Electronic proportioner

Electronic proportioners with a gear pump, where excess foam agent is returned to the foam agent tank, will need an adaptation of the suction and foam agent injection lines. Otherwise, the system will need to be recalibrated to the properties of the higher viscous foam agent.

Mechanical proportioner

Proportioning systems using a water motor with a gear pump will need new pipe work to accommodate the high viscous foam agent. In addition, the minimum and maximum water flows must be reviewed, as gear pumps have a varying amount of foam concentrate leakage dependent on the water flow and the back pressure in the extinguishing water system. High back pressures and low water flows may have an increased effect on the leakage, so the dimensions of the gear pump for the required water flows should be reviewed. 

When using a water motor driven proportioner with a piston pump, the suction line between the foam agent tank and the pump must be adapted. Otherwise, no changes need to be anticipated, as the piston pump does not have any leakage. Suppliers of water motor driven proportioners with a piston pump use two different pump types. One of them are regular industry pumps that are designed for pumping low viscosity Newtonian fluids like water. The other are pumps specifically designed for high viscosity pseudoplastic fluids like foam agents. The latter, specifically designed pumps, will generally have higher efficiency levels than the regular industry pumps, when using high viscosity foam agents.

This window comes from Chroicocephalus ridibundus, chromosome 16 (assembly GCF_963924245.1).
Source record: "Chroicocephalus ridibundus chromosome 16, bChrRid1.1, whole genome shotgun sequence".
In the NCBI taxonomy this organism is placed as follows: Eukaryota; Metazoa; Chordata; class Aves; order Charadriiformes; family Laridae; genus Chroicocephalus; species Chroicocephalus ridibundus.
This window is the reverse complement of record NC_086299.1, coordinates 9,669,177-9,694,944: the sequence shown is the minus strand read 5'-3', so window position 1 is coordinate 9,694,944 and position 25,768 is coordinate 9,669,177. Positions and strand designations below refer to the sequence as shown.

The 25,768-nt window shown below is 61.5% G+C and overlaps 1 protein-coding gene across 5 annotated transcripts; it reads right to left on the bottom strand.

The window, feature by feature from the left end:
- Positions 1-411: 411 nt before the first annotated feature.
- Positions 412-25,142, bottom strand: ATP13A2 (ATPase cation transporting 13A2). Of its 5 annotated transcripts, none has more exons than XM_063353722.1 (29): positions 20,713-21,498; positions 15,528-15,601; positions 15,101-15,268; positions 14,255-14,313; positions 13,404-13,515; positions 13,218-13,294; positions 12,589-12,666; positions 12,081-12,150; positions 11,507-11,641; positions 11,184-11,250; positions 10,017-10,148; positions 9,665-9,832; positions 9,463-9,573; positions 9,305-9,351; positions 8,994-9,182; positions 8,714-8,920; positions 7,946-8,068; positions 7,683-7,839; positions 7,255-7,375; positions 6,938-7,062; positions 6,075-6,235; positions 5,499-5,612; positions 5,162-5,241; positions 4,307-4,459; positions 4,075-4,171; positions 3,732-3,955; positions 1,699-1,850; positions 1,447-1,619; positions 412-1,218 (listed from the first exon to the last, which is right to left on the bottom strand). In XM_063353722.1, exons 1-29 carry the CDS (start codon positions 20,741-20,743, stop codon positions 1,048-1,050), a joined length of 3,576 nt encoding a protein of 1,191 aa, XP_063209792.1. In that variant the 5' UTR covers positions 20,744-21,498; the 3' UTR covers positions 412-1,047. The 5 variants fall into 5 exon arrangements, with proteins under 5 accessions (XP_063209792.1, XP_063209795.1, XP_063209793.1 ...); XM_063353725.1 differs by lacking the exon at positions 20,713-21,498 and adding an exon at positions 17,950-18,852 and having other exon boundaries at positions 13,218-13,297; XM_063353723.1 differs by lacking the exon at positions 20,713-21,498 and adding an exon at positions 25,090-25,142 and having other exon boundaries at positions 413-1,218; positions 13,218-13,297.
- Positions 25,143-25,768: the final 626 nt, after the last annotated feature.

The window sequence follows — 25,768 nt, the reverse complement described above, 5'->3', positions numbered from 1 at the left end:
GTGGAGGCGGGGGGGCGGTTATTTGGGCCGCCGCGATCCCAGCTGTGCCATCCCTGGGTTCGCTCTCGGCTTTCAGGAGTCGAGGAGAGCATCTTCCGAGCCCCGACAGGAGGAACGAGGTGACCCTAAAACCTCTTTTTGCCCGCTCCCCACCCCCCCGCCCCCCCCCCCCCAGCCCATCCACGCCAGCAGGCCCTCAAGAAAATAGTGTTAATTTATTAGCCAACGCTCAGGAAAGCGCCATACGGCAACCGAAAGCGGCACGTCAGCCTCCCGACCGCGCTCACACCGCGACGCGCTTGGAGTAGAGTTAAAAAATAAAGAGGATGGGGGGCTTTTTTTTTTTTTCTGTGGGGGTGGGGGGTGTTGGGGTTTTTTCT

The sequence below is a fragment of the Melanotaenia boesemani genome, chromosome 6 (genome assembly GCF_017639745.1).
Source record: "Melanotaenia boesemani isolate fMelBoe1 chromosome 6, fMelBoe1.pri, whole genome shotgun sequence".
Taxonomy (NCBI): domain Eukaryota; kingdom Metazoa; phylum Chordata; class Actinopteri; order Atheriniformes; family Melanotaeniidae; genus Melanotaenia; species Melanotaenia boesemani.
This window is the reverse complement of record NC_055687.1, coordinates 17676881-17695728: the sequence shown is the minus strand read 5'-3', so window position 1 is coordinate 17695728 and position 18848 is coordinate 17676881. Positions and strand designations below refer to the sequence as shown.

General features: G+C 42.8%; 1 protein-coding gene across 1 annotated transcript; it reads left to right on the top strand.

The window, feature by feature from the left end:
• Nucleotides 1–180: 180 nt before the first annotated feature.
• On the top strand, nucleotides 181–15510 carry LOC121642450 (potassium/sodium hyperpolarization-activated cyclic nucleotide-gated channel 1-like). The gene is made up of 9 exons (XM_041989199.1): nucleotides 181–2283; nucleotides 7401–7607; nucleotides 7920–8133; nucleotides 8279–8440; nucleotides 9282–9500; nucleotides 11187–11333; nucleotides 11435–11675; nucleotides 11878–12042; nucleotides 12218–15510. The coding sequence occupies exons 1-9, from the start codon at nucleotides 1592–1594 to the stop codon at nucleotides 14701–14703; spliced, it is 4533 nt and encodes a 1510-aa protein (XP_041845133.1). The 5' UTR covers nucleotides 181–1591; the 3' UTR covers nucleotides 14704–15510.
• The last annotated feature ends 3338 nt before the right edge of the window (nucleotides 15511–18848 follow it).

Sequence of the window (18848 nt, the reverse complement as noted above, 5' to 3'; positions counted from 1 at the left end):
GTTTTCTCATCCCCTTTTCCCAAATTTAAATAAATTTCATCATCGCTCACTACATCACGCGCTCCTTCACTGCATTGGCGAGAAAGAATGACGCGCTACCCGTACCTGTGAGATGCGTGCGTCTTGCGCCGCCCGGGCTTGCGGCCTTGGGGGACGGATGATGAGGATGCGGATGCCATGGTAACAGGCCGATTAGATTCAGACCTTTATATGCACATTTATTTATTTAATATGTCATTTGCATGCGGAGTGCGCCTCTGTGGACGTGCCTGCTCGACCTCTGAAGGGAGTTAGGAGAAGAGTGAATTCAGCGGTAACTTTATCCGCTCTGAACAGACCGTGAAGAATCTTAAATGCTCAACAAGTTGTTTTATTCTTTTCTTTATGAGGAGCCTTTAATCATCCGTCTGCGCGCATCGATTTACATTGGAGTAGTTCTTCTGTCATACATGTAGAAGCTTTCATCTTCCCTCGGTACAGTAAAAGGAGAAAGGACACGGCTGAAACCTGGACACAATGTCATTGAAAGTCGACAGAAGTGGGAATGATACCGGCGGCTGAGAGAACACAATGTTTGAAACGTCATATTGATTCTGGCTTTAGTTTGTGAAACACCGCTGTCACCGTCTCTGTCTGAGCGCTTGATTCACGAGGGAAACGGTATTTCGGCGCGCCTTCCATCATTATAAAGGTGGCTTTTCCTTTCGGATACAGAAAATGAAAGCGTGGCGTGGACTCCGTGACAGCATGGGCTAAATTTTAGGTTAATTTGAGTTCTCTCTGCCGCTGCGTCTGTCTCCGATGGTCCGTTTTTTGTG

The FireDos GEN III water motor driven proportioning systems exclusively use in house designed piston pumps that are engineered and tested for use with both low viscous Newtonian and high viscous pseudoplastic foam agents. In addition, all systems are equipped with foam agent return lines for eco-friendly testing of the of the proportioning rate without having to produce premix or foam.  

Image 4: Water motor driven proportioner with a piston pump and a foam return line for eco-friendly testing of the proportioning rate
1 = water motor 2 = proportioning pump 3 = coupling 4 = ball valve 'flushing' 5 = ball valve 'returning / proportioning' 

For all proportioning systems it should be observed that the above-mentioned viscosity curves (see image 2) for the proportioners and the foam agents are compatible. A changeover from a Newtonian to a high-viscosity foam concentrate is possible with the right planning for almost all proportioning technologies. The changeover must be carefully planned and implemented, and it is recommended to involve specialized companies for the changeover.